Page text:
Second, as regards the suspicion necessary to pat-down an individual's outer garments, the Delaware Supreme Court has clarified that the impetus must be narrowly limited to the reasonable belief that the individual is armed and dangerous.[12] Officer safety in the broad sense, cannot be used as a catchall justification for the pat-down.[13] Furthermore, the Delaware Supreme Court has distinguished the reasonable suspicion of a threat to officer safety from the suspicion of criminal activity generally.[14] Finally, the Delaware Supreme Court expanded upon the Terry stop in Abel v. State, where it elucidated that the suspicion was specific to the individual frisked.[15]

By his Motion to Suppress, Defendant seeks a proclamation that the routine protocol of frisking each occupant of a stopped vehicle violates the constitutional protection against unlawful search and seizure. The crux of Defendant's argument is that, when conducting the frisk, the officers lacked the reasonable, articulable suspicion that he was armed or dangerous. The evidence endured that, at the time the officers searched his person, they had already run a background check on him, which revealed he was neither a parole violator, nor a wanted criminal. Further, the initial reason for the stop was a broken headlight. Both of those circumstances failed to involve officer safety – particularly the possibility of Defendant's being armed.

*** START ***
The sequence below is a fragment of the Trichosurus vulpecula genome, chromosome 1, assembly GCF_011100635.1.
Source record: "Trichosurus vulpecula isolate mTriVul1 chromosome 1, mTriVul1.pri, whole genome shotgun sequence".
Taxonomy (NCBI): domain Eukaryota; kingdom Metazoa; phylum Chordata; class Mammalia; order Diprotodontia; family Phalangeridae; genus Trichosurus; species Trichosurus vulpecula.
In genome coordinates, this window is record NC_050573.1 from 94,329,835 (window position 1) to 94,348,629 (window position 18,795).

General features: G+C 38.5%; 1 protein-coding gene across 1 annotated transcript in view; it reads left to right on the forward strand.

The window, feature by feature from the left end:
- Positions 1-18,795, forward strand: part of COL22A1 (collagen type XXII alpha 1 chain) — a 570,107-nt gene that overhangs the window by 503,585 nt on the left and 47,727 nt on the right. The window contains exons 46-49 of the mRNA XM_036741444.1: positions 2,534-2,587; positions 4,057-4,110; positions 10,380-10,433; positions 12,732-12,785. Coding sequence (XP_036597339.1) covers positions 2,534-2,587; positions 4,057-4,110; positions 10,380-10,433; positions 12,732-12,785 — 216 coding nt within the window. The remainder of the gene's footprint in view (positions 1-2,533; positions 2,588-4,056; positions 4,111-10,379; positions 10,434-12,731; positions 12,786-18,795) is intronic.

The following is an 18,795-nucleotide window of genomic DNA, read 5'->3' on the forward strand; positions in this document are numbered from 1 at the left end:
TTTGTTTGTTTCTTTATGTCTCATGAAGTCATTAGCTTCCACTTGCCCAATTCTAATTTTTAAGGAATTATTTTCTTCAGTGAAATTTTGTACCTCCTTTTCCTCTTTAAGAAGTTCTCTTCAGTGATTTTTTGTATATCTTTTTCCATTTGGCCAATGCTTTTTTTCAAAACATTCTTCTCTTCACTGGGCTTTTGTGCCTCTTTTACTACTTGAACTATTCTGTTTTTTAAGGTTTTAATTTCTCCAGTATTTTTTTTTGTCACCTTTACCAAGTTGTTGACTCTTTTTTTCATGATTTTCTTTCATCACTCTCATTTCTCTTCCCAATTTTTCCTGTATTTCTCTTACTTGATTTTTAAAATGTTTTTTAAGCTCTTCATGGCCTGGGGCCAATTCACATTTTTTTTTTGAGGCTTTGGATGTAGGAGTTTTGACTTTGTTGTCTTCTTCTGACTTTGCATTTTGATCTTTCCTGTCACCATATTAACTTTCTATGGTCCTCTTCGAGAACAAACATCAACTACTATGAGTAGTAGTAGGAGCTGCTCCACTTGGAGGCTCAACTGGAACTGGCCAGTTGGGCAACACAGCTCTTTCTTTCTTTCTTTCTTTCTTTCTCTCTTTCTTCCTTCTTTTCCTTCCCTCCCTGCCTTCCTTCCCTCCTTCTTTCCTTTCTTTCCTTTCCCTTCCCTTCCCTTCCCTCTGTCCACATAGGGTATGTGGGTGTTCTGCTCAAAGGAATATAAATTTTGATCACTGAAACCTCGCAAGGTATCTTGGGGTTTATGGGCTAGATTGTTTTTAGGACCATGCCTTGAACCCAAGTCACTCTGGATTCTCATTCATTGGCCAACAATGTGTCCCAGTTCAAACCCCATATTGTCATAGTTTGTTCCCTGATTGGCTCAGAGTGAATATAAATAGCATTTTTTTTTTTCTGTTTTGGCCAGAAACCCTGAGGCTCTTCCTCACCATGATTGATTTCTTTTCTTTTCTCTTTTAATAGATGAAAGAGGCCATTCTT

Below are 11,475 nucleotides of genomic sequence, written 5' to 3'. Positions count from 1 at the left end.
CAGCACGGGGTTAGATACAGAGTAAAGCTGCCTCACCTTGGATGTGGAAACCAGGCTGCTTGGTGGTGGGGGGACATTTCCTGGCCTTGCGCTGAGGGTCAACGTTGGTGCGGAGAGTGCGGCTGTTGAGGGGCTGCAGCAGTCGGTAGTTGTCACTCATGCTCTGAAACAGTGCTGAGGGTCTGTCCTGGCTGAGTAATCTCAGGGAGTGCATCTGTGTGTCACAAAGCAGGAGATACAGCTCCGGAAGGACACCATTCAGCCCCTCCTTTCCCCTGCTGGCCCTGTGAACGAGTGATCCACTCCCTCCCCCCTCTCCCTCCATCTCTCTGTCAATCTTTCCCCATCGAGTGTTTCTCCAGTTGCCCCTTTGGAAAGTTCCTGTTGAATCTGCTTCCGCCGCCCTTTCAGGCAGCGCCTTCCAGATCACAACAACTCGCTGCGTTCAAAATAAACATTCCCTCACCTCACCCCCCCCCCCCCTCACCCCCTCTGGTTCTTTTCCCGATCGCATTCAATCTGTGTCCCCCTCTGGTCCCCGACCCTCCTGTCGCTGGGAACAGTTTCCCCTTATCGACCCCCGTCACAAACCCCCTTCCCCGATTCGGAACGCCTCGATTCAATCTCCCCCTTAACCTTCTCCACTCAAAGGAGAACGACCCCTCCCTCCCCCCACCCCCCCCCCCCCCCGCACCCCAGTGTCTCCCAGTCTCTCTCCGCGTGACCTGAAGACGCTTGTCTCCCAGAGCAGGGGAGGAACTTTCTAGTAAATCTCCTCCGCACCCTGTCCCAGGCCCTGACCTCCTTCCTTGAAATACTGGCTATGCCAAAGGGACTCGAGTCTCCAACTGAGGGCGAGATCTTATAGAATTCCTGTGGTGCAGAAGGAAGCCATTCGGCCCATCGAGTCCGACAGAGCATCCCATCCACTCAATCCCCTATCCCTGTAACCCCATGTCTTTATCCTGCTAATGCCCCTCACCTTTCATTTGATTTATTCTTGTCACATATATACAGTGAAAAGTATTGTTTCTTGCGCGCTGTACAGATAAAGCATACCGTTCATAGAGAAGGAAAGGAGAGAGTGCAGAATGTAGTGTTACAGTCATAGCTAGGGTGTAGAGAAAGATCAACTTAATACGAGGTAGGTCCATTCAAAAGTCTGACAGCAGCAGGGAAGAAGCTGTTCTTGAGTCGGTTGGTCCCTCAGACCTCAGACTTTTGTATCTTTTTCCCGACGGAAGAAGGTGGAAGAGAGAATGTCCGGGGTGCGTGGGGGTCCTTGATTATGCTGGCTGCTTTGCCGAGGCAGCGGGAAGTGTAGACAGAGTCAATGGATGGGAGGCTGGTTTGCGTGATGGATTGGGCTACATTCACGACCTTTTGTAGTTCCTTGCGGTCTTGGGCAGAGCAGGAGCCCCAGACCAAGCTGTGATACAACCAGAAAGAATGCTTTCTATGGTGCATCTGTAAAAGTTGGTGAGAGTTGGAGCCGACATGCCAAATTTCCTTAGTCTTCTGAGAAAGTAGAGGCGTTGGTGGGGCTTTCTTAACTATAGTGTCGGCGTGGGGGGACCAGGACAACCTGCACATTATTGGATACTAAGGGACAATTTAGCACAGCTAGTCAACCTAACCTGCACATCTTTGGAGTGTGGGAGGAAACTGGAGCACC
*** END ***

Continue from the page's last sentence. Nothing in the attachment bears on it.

The Prosecution's argument is largely based upon factually distinguishing some of the cited Delaware case law – namely Holden – which this Court does not find persuasive. That the Defendant in the Holden case attempted to walk away from the scene, while the Defendant in the instant matter did not, strikes the Court as wholly irrelevant. The focus in a Terry challenge is whether the officers reasonably believed that the individual was carrying a weapon, and thus, justifiably searched his person. As is supported by the Holden Court, evasion of the police is not, in and of itself, dispositive of whether reasonable suspicion exists.[16] The Prosecution's strongest argument, therefore, is that there was a billy club found within the vehicle. This could, under certain circumstances, constitute a reasonable, articulable fact leading to a justified fear of an armed individual.